Tax cut stays put

Robey turns down Hickey proposal to undo '98 reduction

Council also cool to idea

Superintendent seeks to offset the hit to school budget request

April 21, 1999|By Larry Carson | Larry Carson,SUN STAFF

Seeking more money for schools, Howard County Superintendent Michael E. Hickey said yesterday he is asking the County Council to undo last year's local income-tax cut.

But County Executive James N. Robey has turned Hickey down, and the three Democrats who make up the council majority don't seem interested in pushing for a reversal of the tax cut. Friday would be the deadline for pre-filing a tax bill.

Hickey wants to recover some of the $4.8 million Robey cut from his budget request. Robey, who approved $20 million in new school money, is raising the fire tax and said he doesn't intend to roll back the income-tax cut approved last year.

Robey, in his first year as executive, said he couldn't see the sense of raising two tax rates at once.

"He said, `Do both. This is the year to do it, the first year,' " Robey said Hickey urged him last week. "I said, `Mike, this is not just a political issue. This is right and wrong,' " Robey said he replied.

Reversing the tax cut could put $2.3 million more in the schools' budget. The tax rate was cut from 50 percent to 48 percent of the state income tax last year under a Republican administration and council. But the reduction took effect Jan. 1, so it won't show up in residents' tax bills until next year.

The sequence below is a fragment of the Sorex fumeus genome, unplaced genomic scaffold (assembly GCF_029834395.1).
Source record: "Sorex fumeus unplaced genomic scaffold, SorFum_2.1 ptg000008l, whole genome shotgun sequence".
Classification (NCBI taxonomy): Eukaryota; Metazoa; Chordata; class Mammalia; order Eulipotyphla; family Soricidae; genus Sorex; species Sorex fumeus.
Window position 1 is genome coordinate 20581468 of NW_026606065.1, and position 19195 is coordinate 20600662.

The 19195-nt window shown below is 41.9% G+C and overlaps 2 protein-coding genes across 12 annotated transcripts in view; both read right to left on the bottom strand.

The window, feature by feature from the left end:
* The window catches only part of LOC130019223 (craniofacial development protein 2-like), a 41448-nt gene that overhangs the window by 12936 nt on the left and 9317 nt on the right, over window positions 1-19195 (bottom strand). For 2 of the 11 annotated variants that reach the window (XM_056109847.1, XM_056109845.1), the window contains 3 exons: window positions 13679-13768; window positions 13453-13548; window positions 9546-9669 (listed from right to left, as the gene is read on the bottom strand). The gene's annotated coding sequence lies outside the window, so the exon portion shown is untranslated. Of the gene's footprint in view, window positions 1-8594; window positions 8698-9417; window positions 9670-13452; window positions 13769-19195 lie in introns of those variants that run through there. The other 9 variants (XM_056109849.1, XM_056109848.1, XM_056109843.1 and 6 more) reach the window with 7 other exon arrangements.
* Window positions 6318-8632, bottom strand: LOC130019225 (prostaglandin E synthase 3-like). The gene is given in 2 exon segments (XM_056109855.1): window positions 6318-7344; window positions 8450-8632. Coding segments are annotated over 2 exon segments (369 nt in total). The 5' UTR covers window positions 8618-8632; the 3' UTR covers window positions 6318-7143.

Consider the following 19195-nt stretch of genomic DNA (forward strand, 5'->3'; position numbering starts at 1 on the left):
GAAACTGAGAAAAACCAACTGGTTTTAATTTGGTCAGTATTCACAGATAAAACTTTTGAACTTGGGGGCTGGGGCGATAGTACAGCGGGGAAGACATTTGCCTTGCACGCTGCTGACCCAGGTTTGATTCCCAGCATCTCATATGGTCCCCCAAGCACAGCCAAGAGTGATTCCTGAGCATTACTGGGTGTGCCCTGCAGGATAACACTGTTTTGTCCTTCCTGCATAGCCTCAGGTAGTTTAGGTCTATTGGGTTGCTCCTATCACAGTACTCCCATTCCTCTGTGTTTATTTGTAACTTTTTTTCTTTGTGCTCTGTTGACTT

Last year's cut, made during the final year of County Executive Charles I. Ecker's second term, drew sharp criticism because of his simultaneous reduction of the school budget.

Robey said he was surprised at Hickey's suggestion, but was not angered by it.

Hickey is turning his attention to the council Democrats who control the five-member body.

"We're going to put together a list of what cuts [in school programs] would be made" if Robey's decision sticks, Hickey said. He urged a tax increase because he didn't want more money for schools "to come out of somebody else's program."

Council members appear cool to the suggestion.

The two Republicans have said they oppose tax increases. And though the three Democrats said they might support reversing the tax cut, none is volunteering to lead the charge.

"I'm reluctant to do both [fire and income tax increases]," said council Chairman C. Vernon Gray, an east Columbia Democrat who has often criticized last year's income-tax reduction. Mary C. Lorsung, a west Columbia Democrat, said that she would have supported Robey if he had moved to reverse the cut, but that she won't propose such a bill.

Freshman Councilman Guy J. Guzzone, a Laurel-Savage Democrat, said he would support the action only "if the votes are there, up front." His "spin" on the issue, he said, is that "it's not about raising taxes. It's about repealing an ill-advised tax cut" from which taxpayers won't benefit until filing their tax forms for 1999.

Pub Date: 4/21/99

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